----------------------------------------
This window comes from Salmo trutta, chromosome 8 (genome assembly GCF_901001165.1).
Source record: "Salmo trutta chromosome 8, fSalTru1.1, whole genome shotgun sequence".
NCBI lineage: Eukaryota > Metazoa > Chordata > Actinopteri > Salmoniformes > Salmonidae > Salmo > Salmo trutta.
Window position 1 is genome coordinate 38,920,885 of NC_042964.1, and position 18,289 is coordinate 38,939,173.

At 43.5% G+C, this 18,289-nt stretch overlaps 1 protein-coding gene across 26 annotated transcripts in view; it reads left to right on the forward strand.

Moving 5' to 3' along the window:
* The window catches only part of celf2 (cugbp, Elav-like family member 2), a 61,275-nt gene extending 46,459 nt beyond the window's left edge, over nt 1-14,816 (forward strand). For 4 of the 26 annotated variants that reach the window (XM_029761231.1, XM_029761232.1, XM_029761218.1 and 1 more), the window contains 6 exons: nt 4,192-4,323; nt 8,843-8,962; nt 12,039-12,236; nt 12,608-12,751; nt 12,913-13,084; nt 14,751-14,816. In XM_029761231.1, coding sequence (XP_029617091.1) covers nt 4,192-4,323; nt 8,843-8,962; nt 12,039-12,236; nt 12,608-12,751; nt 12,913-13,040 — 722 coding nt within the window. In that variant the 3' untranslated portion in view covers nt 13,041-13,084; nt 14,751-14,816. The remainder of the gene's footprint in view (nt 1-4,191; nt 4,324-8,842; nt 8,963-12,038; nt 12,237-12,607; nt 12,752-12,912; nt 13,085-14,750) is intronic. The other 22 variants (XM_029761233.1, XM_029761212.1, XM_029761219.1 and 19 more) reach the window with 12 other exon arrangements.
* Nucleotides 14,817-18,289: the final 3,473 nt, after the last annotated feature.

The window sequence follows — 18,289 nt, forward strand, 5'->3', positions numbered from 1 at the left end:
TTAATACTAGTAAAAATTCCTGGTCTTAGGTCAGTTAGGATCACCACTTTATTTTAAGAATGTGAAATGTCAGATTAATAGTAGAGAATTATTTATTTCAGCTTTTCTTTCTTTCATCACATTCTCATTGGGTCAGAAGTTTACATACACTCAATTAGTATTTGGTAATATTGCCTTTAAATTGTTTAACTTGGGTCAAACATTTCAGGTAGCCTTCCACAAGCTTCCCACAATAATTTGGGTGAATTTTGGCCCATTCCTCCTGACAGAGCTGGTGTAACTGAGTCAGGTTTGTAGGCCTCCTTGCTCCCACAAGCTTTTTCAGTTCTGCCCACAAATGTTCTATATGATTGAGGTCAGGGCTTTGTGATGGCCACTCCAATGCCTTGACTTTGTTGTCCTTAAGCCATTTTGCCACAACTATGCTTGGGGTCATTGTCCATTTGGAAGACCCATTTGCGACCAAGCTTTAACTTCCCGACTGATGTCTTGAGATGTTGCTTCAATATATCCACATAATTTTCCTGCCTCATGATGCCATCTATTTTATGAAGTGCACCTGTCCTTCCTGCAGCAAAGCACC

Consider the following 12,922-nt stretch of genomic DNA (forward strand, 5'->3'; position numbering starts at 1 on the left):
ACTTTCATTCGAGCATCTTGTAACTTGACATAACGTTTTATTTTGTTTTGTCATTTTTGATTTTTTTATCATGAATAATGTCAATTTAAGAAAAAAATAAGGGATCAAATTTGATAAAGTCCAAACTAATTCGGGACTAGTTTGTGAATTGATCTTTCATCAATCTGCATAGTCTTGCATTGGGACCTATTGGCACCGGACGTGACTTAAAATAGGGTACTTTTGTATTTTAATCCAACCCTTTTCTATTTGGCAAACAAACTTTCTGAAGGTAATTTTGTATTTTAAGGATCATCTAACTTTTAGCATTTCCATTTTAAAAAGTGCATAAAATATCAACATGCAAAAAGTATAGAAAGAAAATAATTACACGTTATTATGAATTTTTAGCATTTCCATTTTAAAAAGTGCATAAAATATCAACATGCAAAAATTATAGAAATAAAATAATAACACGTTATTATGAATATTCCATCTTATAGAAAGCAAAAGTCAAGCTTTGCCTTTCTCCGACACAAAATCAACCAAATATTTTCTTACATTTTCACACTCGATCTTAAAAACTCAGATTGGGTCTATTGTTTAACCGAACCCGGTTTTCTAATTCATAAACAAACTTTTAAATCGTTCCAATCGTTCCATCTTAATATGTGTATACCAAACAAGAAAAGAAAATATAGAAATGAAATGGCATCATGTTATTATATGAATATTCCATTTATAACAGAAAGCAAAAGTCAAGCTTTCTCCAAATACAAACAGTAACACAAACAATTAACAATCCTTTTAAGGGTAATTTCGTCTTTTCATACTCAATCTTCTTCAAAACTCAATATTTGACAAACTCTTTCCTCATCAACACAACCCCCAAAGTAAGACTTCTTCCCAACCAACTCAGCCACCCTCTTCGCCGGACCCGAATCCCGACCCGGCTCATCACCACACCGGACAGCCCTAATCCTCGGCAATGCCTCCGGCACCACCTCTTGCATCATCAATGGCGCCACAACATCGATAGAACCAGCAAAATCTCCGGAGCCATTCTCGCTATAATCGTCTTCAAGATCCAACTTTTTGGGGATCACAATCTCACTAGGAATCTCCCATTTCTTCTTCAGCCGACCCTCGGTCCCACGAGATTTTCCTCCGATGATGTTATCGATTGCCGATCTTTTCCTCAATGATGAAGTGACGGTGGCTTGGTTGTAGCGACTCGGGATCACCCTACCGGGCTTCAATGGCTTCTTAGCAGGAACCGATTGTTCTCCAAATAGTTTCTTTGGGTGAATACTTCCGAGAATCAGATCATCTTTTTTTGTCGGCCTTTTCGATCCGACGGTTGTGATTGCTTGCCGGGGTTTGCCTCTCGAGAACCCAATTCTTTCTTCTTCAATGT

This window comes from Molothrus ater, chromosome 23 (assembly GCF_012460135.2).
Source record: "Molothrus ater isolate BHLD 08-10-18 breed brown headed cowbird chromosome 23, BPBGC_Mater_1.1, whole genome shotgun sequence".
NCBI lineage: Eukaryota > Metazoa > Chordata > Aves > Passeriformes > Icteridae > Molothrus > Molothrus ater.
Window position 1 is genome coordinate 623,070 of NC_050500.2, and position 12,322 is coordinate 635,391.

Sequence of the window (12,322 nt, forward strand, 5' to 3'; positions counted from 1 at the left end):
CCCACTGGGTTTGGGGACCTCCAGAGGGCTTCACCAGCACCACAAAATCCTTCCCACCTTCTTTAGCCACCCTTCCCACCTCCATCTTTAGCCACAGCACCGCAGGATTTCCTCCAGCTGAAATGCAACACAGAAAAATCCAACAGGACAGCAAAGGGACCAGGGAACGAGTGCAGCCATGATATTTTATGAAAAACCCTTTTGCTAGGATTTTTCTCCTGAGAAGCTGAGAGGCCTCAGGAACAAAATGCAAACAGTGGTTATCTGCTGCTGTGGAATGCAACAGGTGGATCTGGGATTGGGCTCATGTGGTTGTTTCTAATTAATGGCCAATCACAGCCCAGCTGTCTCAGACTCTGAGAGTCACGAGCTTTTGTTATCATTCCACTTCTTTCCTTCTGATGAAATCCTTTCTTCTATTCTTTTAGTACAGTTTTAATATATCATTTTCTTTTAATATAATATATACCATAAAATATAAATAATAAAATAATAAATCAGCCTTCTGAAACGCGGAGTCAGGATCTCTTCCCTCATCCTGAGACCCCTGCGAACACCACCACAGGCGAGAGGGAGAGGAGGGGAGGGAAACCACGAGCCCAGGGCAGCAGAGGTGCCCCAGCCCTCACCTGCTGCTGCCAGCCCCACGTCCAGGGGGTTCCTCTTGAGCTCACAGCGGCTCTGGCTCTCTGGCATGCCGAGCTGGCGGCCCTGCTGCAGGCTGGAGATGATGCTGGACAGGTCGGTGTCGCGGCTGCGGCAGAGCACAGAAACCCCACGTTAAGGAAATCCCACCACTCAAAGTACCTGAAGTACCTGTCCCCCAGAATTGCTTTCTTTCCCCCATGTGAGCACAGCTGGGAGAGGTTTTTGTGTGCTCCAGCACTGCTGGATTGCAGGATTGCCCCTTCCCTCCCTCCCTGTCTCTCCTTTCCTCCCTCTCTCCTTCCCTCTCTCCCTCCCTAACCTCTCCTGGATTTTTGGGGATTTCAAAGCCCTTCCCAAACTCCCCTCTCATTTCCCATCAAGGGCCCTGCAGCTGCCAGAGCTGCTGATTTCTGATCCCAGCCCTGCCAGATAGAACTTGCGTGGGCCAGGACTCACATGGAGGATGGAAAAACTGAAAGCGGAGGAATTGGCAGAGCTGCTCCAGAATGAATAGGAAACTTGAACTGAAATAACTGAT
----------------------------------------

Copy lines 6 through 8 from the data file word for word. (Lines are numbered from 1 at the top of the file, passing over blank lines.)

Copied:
Moving 5' to 3' along the window:
* The window catches only part of celf2 (cugbp, Elav-like family member 2), a 61,275-nt gene extending 46,459 nt beyond the window's left edge, over nt 1-14,816 (forward strand). For 4 of the 26 annotated variants that reach the window (XM_029761231.1, XM_029761232.1, XM_029761218.1 and 1 more), the window contains 6 exons: nt 4,192-4,323; nt 8,843-8,962; nt 12,039-12,236; nt 12,608-12,751; nt 12,913-13,084; nt 14,751-14,816. In XM_029761231.1, coding sequence (XP_029617091.1) covers nt 4,192-4,323; nt 8,843-8,962; nt 12,039-12,236; nt 12,608-12,751; nt 12,913-13,040 — 722 coding nt within the window. In that variant the 3' untranslated portion in view covers nt 13,041-13,084; nt 14,751-14,816. The remainder of the gene's footprint in view (nt 1-4,191; nt 4,324-8,842; nt 8,963-12,038; nt 12,237-12,607; nt 12,752-12,912; nt 13,085-14,750) is intronic. The other 22 variants (XM_029761233.1, XM_029761212.1, XM_029761219.1 and 19 more) reach the window with 12 other exon arrangements.
* Nucleotides 14,817-18,289: the final 3,473 nt, after the last annotated feature.